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Vaccine. 2012 Sep 28;30(44):6287-93. doi: 10.1016/j.vaccine.2012.08.006. Epub 2012 Aug 16.

A randomized control trial comparing immunogenicity, safety, and preference for self- versus nurse-administered intradermal influenza vaccine.

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Mount Sinai Hospital, Department of Microbiology, Toronto, Canada.



Intradermally administered influenza vaccine is as immunogenic as intramuscular vaccine at a lower unit dose. New microinjection systems could allow self-administration of vaccine, potentially reducing the cost and inconvenience.


To compare the immunogenicity, reactogenicity, success rate, and acceptability of self- versus nurse-administered intradermal trivalent seasonal influenza vaccine.


Adults (18-59 years old) were randomized to either self- or nurse-administered intradermal vaccine. Prior to vaccination, participants completed a questionnaire and had blood drawn for hemagglutination inhibition titres. Participants in the nurse-administered group were vaccinated by study personnel. The self-administered group were given an instruction sheet and administered their own vaccine. All participants completed a questionnaire and adverse event diaries for 21 days post vaccination, at which time blood was again collected.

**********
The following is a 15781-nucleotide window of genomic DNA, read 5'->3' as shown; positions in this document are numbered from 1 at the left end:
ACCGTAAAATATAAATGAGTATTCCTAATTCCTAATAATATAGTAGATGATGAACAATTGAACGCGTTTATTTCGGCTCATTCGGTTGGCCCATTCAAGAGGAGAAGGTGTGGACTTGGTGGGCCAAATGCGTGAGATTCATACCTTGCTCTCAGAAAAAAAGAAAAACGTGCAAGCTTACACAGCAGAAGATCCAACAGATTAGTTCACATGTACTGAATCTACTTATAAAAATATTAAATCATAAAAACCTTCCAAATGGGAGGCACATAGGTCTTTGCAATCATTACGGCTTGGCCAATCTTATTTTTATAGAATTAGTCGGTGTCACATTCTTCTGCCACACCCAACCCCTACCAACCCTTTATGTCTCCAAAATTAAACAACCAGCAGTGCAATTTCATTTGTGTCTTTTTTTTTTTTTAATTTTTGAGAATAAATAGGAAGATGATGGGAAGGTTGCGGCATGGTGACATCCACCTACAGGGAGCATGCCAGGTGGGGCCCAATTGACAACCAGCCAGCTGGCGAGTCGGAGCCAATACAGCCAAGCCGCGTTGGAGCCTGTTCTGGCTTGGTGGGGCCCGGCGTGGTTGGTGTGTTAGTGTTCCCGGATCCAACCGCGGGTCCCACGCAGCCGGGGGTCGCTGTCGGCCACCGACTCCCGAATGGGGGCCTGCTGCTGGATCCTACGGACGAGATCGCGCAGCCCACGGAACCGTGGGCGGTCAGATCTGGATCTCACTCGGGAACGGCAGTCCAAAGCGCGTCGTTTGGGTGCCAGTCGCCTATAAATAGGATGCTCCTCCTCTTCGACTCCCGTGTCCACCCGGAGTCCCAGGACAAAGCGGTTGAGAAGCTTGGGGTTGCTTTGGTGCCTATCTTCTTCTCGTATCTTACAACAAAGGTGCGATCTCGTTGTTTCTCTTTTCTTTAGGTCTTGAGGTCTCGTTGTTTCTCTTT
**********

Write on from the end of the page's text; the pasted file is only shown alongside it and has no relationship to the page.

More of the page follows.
Of the 228 participants, 115 were randomized to self-administration and 113 to nurse administration. Groups did not differ by sex, age, or levels of seroprotection at baseline. Of the 114 who completed self-administration, 106 (93%) were successful on the first attempt. There were no group differences in measures of immunogenicity for any of the strains. Self-administering participants reported a lower mean pain rating at vaccination but had larger areas of redness post-vaccination. Seventy percent of all participants said they would prefer intradermal over intramuscular vaccinations in the future, if given the choice.


Compared to nurse-administered intradermal influenza vaccine, self-administered vaccine was immunologically non-inferior and reached all EMA immunogenicity criteria for the A strains, was highly successful and well-accepted by study participants. Together, these data provide preliminary evidence of feasibility for this method of influenza vaccine administration, which may improve vaccine uptake in adults and increase efficiency of vaccine delivery during outbreaks.


[Indexed for MEDLINE]

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